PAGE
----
Wow. How frustrating! I also own a rearer, though we usually don't have anything THAT dramatic. He rears when he feels too constricted, like he has nowhere to go.
2/5/2014 11:11:56 pm
I agree, rearing is one of the scariest of bad behaviors! I had one horse who could rear easily and actually did flip over on his back with a rider onboard! However, when he realized there would be a "negative" consequence to his shenanigans, he got much better. It sure sounds like you're sending Sydney a clear message! Be careful!
2/6/2014 12:13:47 am
i've never laughed out loud so much reading your blog. the way you convey what happened, i mean. i love the empowerment, the plan that replaces the fear. i had totally forgotten about wonder woman's rope, omgoodness. i love that image of ..padron?
2/6/2014 10:16:39 am
My mom thinks everything I write is funny. I am glad you found it amusing. While humor is not usually my goal, I do try to look at every situation as a glass half full which does come across with some self-deprecation (always funny when its someone else!). If I didn't, I'd never have the courage to ride either of my horses!
2/6/2014 01:10:50 am
My TWH is a reformed rearer. Not the first pic you posted either, a solid second pic so I know exactly how you feel. Very solid respect on the ground, a very solid HEAD DOWN cue with the reins and getting really pissed is how you work to fix it. Find what behavior offends him the most, that he despises you do, and then do it when he rears. When the TWH absolutely, positively, could not function and stop rearing, the last resort was a hard thwack between the ears with the handle of a crop b/c his other option was being euth'd (before I owned him, I was his trainer). It took exactly twice and it fixed him. Good luck!!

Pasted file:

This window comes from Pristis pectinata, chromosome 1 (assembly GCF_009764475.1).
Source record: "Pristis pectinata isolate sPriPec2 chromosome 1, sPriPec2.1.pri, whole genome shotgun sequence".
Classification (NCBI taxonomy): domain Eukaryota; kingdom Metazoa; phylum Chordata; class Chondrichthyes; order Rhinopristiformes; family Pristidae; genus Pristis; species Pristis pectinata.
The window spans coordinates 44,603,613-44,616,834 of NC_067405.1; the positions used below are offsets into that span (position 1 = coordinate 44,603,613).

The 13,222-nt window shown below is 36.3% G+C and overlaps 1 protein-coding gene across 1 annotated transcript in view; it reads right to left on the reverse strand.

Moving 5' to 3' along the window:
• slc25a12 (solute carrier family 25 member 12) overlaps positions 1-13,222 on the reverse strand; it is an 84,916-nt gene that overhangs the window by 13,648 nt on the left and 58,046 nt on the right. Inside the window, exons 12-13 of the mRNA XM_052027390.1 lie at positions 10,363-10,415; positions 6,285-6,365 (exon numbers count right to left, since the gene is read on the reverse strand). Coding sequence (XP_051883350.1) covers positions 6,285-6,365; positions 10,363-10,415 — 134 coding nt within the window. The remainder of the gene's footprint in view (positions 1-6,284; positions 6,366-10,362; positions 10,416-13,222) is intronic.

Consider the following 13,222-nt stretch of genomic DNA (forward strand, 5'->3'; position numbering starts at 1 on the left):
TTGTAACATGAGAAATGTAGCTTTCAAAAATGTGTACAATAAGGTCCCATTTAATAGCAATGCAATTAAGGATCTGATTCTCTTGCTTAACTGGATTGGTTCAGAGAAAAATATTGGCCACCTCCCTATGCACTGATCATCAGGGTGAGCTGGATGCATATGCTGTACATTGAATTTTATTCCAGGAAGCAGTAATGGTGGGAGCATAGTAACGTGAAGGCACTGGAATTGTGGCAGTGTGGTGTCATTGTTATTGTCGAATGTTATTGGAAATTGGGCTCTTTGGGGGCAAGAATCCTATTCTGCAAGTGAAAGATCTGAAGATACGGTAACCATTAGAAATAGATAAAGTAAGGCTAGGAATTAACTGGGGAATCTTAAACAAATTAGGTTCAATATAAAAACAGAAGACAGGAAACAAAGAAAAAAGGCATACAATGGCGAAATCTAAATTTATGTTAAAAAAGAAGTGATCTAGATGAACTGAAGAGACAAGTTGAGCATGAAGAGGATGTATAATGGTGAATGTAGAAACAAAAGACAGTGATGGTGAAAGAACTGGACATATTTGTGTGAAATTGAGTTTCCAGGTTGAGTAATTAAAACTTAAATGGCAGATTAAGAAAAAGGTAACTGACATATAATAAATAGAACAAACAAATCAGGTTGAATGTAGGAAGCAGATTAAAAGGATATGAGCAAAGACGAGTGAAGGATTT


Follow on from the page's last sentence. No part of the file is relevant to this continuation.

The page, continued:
2/6/2014 02:32:55 am
Wow, how naughty! Good for you for trying to work through it - I admit, that's a behavior that scares the crap out of me. Sounds like your groundwork plan is a good one though, and I love your image of Wonder Woman!
2/6/2014 07:12:02 am
Is he feeling trapped from going forward at all when this happens? Rearing is a hateful vice - do what you gotta do to cure him of that one. An old school cure I've heard of is to break an egg between his ears.
2/6/2014 07:18:05 am
So glad you are ok! Hopefully everything will work out.
My last mount Spirit was a rearer. We fixed it with having someone come behind us with a shovel (not exactly "natural horsemanship" but you may want to consider it). She figured out *forward* pretty quick from that!
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About the Writer and Rider
I am a lifelong rider.
I began endurance riding in 1996 where I ultimately completed five, one-day 100 mile races, the 200-mile Death Valley Encounter, and numerous other 50, 65, and 75 mile races. I began showing dressage in 2010.
Welcome to my dressage journey.
About Speedy G
Speedy went from endurance horse to dressage horse. After helping me earn a USDF Bronze medal in the summer of 2020, he is now semi-retired. Speedy is a 2004, 15'1 hand, purebred Arabian gelding. His Arabian Horse Registry name is G Ima Starr FA.
Izzy was started as a four-year old and then spent the next 18 months in pasture growing up. I bought him as a six-year old, and together, we are showing at the lower levels. He is a 2008, 16'3 hand warmblood gelding. His Rheinland Pfalz-saar International (RPSI) name is Imperioso.
National Rider Awards
State Rider Awards
State Horse Awards
CDS Sapphire Rider Award
Third Level: 63.514%
Third Level: 62.105%
2023 Show Season
(r) Ride-a-Test Clinic
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Regional Adult Amateur Competition (RAAC)